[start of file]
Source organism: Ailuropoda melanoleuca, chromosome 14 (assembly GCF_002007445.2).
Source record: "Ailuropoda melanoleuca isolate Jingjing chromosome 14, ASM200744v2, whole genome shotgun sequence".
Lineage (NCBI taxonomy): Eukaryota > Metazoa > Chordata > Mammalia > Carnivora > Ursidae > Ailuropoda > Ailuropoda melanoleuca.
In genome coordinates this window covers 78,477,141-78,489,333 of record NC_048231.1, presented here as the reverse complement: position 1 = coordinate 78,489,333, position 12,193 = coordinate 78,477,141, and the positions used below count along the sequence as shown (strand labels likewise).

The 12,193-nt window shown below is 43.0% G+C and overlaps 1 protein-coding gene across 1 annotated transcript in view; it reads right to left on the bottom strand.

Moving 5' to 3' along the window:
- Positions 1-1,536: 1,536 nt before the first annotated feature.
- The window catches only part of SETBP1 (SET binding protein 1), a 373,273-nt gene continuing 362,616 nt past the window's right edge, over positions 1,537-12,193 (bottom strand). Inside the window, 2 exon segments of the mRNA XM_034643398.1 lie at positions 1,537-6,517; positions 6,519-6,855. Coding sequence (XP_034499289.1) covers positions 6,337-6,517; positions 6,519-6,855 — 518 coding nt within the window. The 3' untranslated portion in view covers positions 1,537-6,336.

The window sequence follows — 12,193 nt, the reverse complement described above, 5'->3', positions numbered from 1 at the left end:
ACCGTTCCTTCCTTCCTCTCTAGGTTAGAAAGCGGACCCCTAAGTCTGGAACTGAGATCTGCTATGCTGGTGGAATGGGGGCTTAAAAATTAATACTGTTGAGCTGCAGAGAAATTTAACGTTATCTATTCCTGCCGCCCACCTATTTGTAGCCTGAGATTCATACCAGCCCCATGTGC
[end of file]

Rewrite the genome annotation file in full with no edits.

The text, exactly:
Source organism: Ailuropoda melanoleuca, chromosome 14 (assembly GCF_002007445.2).
Source record: "Ailuropoda melanoleuca isolate Jingjing chromosome 14, ASM200744v2, whole genome shotgun sequence".
Lineage (NCBI taxonomy): Eukaryota > Metazoa > Chordata > Mammalia > Carnivora > Ursidae > Ailuropoda > Ailuropoda melanoleuca.
In genome coordinates this window covers 78,477,141-78,489,333 of record NC_048231.1, presented here as the reverse complement: position 1 = coordinate 78,489,333, position 12,193 = coordinate 78,477,141, and the positions used below count along the sequence as shown (strand labels likewise).

The 12,193-nt window shown below is 43.0% G+C and overlaps 1 protein-coding gene across 1 annotated transcript in view; it reads right to left on the bottom strand.

Moving 5' to 3' along the window:
- Positions 1-1,536: 1,536 nt before the first annotated feature.
- The window catches only part of SETBP1 (SET binding protein 1), a 373,273-nt gene continuing 362,616 nt past the window's right edge, over positions 1,537-12,193 (bottom strand). Inside the window, 2 exon segments of the mRNA XM_034643398.1 lie at positions 1,537-6,517; positions 6,519-6,855. Coding sequence (XP_034499289.1) covers positions 6,337-6,517; positions 6,519-6,855 — 518 coding nt within the window. The 3' untranslated portion in view covers positions 1,537-6,336.

The window sequence follows — 12,193 nt, the reverse complement described above, 5'->3', positions numbered from 1 at the left end:
ACCGTTCCTTCCTTCCTCTCTAGGTTAGAAAGCGGACCCCTAAGTCTGGAACTGAGATCTGCTATGCTGGTGGAATGGGGGCTTAAAAATTAATACTGTTGAGCTGCAGAGAAATTTAACGTTATCTATTCCTGCCGCCCACCTATTTGTAGCCTGAGATTCATACCAGCCCCATGTGC